Relative humidity is assumed to be 100% as real-life testing has shown the refuge chamber will reach saturation quickly. The latent heat generated by the influence of condensation on internal chamber walls is taken into account in heat transfer calculations.

controlling temperature Heat transfer in portable refuge chamber

Heat in Permanent Refuge Chambers

The heat transferred through the refuge chamber entry wall structure (steel or concrete) to the outside atmosphere, and from the air inside the refuge chamber into surrounding strata walls are examined. The starting relative humidity is assumed and the increase is calculated based on the assumption that each occupant produces 1.5L of moisture per day (from MSHA 30 CFR Refuge Alternative Simulated Testing)

controlling temperature, heat transfer in permanent refuge chamber

Calculating Internal Heat Load and Cooling

MineARC’s Production Pre-Build automatically calculates the air conditioner’s size required using the calculated internal heat load and cooling data supplied by Mitsubishi. The internal heat load considers metabolic heat, electrical heat, and the heat from the soda-lime chemical reaction in the CO2 scrubber.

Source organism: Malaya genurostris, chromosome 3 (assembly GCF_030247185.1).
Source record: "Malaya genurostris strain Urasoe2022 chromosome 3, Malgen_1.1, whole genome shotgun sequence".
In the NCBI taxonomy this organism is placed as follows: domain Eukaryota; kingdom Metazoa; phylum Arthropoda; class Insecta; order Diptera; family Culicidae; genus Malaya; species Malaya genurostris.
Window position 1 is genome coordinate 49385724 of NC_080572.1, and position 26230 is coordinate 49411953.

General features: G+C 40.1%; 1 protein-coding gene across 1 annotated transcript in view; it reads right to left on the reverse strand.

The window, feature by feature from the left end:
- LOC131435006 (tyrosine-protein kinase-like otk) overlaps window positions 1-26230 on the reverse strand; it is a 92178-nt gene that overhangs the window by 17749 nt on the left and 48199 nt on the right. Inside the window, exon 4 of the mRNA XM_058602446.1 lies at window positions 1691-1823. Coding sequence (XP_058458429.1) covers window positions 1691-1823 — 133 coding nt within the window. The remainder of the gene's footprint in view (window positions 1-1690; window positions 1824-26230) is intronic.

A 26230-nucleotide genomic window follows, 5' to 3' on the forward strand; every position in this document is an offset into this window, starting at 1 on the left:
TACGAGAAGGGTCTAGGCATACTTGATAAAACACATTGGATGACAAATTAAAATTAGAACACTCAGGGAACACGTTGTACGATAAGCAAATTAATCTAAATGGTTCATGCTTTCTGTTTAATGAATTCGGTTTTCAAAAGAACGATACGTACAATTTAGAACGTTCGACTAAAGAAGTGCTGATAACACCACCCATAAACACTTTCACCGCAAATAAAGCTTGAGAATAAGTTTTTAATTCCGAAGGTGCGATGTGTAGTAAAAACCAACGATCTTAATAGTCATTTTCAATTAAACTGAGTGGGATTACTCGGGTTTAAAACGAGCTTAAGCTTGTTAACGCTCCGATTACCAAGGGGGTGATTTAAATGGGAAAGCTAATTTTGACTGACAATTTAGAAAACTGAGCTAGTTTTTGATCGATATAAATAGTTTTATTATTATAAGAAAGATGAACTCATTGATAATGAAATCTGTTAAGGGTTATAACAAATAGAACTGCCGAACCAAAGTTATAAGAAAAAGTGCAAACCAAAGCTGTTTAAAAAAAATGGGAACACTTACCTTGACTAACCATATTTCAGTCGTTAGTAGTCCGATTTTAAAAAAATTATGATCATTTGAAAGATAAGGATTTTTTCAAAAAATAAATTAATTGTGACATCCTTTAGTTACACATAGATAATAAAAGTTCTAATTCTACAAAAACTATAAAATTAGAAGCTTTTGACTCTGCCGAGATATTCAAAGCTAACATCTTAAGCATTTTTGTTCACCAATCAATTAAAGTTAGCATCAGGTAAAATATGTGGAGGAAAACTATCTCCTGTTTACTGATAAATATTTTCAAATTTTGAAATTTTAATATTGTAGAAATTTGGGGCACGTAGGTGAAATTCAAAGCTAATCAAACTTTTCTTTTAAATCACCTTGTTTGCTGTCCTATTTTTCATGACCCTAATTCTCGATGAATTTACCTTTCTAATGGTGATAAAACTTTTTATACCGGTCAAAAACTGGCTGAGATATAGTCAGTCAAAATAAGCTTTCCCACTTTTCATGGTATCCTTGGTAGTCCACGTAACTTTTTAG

The total sensible heat load is 1,816W, and the total latent heat is 740W for a 20 person Standard Design MineSAFE chamber. To ensure that both the sensible and latent cooling requirements can be adequately met, the heat loads are compared against both the air conditioners’ sensible and latent cooling capacities.

For cases where the external temperature is likely to be higher than the internal, the refuge structure requires insulation.